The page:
CT Rep Theater Delightfully Solves "The Mystery of Edwin Drood"

Photo of Cast of THE MYSTERY OF EDWIN DROOD at CRT Storrs by Gerry Goodstein

CT Rep Theater Delightfully Solves “The Mystery of Edwin Drood”

The Connecticut Repertory Theatre (CRT) at the Jorgensen Theatre in Storrs Connecticut is mystifying Charles Dickens fans with Rupert Holmes’ Tony Award-winning musical, “The Mystery of Edwin Drood.” Directed by Paul Mullins, this wacky upbeat show, with audience participation, will be onstage through March 10th.   

Charles Dickens never finished his last work and this innovative, interactive musical picks up where Dickens left off, with the audience supplying the ending. The show won three Tony Awards and five Drama Desk Awards when it originally premiered on Broadway.

Picture this: Victorian London, a bawdy crew of performers at The Music Hall Royale act out the tale as far as they can.  They sing, they dance, they tear down the fourth wall as they engage with the audience, telling the tale of Edwin Drood.  The action is interrupted by the hilarious MC of the story (brilliantly played for laughs by Kurt Zischke*) and the theater erupts into good humored chaos as the cast interacts with the patrons and the murderer is chosen.

Ebullient Emily Ferranti* makes her CRT debut in the role of Edwin Drood.  She most recently finished the Broadway National Tour in the original company of “An American in Paris” (Milo Davenport). With a gorgeous voice and stunning stage presence, Ms. Ferranti’s singing and speaking are enhanced by, in her favor, excellent sound engineering.

 Unfortunately, some of the technical sound equipment in this show is spotty, with several actors’ mics being inadequate. Brian Mittelstadt as John Jasper suffers from his microphone adjusted poorly, making much of his speaking muffled and unclear.  GraceAnn Brooks as Rosa Bud and Rebekah Santiago as Helena Landless have lovely voices, but the treble to project their songs needs to be adjusted.  In many of the songs, the orchestra, although excellently conducted by Alex Thompson, is so loud it tends to completely drown out the singers. With English accents being used by most of the actors, completely crystal sound needs to be worked out.

However, the sound balance during ensemble numbers blends orchestra and singers beautifully, and the marvelous voice of Kelly Lester* as the naughty Princess Puffer, is a treat to hear, especially in “The Wages of Sin” and “Don’t Quit While You’re Ahead.”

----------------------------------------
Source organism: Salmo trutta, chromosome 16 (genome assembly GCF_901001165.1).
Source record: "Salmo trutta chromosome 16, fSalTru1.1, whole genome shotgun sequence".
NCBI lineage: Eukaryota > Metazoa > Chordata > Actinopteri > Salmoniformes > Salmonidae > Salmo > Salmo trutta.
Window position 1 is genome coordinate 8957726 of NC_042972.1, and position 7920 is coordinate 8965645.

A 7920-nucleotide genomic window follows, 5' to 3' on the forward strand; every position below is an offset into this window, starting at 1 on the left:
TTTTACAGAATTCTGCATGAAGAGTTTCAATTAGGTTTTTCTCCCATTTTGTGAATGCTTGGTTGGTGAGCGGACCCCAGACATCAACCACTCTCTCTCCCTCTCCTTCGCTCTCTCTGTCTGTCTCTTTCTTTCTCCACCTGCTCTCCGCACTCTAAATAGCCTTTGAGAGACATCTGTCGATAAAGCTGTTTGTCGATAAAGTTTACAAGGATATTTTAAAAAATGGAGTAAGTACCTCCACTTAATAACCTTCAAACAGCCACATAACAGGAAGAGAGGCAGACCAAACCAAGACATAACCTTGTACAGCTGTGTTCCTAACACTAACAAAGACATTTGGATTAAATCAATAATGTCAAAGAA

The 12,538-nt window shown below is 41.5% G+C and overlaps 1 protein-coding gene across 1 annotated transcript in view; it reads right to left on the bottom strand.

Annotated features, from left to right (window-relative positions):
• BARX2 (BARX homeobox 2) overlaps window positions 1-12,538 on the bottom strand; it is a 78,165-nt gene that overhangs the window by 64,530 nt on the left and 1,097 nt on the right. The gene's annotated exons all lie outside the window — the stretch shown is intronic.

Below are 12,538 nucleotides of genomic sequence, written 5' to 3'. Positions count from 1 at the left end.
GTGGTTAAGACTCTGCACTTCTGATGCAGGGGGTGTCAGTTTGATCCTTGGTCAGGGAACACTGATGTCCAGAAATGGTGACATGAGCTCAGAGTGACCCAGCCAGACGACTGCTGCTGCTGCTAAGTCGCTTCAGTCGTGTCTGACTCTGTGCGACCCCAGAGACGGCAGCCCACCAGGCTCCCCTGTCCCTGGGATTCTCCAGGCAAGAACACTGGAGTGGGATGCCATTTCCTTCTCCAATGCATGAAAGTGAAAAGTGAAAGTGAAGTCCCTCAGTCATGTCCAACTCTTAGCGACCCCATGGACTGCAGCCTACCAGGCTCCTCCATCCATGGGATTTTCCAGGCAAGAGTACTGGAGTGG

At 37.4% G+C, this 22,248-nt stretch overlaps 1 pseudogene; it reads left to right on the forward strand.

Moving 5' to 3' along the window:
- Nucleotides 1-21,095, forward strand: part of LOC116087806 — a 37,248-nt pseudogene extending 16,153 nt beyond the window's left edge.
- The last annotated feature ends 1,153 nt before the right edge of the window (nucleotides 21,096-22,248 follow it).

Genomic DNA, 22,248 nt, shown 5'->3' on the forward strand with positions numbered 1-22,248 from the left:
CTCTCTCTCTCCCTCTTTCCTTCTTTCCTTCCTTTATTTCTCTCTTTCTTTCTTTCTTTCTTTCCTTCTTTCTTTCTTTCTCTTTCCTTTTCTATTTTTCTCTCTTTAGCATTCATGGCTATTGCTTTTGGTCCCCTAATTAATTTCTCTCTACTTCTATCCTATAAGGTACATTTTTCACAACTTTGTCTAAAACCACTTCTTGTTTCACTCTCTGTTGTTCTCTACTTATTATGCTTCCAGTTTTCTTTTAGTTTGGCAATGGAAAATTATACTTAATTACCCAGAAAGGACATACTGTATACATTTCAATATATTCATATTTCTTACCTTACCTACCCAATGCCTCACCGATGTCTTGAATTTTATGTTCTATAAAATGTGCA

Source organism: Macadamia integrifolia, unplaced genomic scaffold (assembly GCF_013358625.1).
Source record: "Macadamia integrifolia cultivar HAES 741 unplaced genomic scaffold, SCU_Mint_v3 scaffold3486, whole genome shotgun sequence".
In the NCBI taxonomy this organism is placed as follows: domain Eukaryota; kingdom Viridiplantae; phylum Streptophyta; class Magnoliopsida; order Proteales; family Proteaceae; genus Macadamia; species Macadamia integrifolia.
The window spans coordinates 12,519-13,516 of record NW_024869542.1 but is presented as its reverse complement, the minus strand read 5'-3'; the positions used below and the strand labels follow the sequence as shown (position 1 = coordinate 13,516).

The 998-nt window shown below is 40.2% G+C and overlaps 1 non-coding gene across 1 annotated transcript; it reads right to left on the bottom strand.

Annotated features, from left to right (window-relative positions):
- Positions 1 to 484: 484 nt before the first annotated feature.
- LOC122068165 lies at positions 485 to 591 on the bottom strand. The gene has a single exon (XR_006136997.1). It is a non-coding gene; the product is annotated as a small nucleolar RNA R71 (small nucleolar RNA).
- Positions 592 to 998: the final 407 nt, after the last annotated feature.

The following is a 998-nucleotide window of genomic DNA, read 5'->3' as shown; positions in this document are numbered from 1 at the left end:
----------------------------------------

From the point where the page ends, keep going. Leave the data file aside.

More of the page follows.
The comic-Cockney team of  Rob Barnes as Durdles and Matt Bader as his Deputy are a joy to watch as they cavort in non-threatening criminal behavior in scene after scene. Mauricio Miranda as the arch Ceylonese suspect Neville Landless has a fine voice in his song with Ms. Santiago and Ms. Ferranti, “Ceylon.”

Gorgeous costuming by Brittny Mahan and wonderfully executed scenic design by Alexander Woodard evoke the Victorian Era beautifully. Both costumes and scenery are uplifted by the spot-on lighting designed by Joey Morrissette. Ms. Santiago doubles in her capacity in this production as not only actor/singer but Choreographer – a role in which she excels.

Cheers go to the rest of the cast:  Nikolai Fernandez (Rev. Crisparkle), Sebastian Nagpal (Bazzard), Aaron Bantum (Music Hall Stage Manager),  Erin Cessna (Miss Florence Gill), Camille Fortin (Miss Gwendolyn Pynn), Sophia Ancona (Miss Sarah Cook), Alexandra Brokowski (Miss Violet Balfour), Kristen Wolfe (Miss Christina Lyon), Casey Wishna (Mr. Harry Sayle), Tyler Nowakowski (Mr. Montague Pruitt), Tristan Rewald (Mr. Nicholas Michael), Jack Dillon (Mr. Alan Eliot), and Angus MacLennan (Mr. Medford Moss).

Clearly, the best song in the show, the toe-tapping and often-reprised “Don’t Quit While You’re Ahead” will have you humming as you leave the theater. This is a good-time show, filled with jokes, pratfalls, lively dancing, joyful singing and lots of sit-back-and-relax fun.

Evening performances start at 7:30pm on Wednesdays and Thursdays, and at 8pm on Fridays and Saturdays. Matinee performances start at 2pm on Saturdays and Sundays. Single tickets are available now. Single tickets range from $36 to $40. All student tickets are $10. Discounts are available to seniors. 

On Saturday March 9, the 2:00pm performance will be an American Sign LanguageInterpreted performance.  

A Post-show discussion with members of the cast and crew will follow the performance on Thursday, March 7th at 7:30pm. 

Please call the box office at (860) 486-2113 for tickets and additional information or visit www.crt.uconn.edu for specific show dates and times because performance schedules vary and are subject to change. (*Denotes member of Actors Equity Association).

By Don Church and Tony Schillaci, Critics On The Aisle. www.criticsontheaisle.com, www.criticsontheaisle.org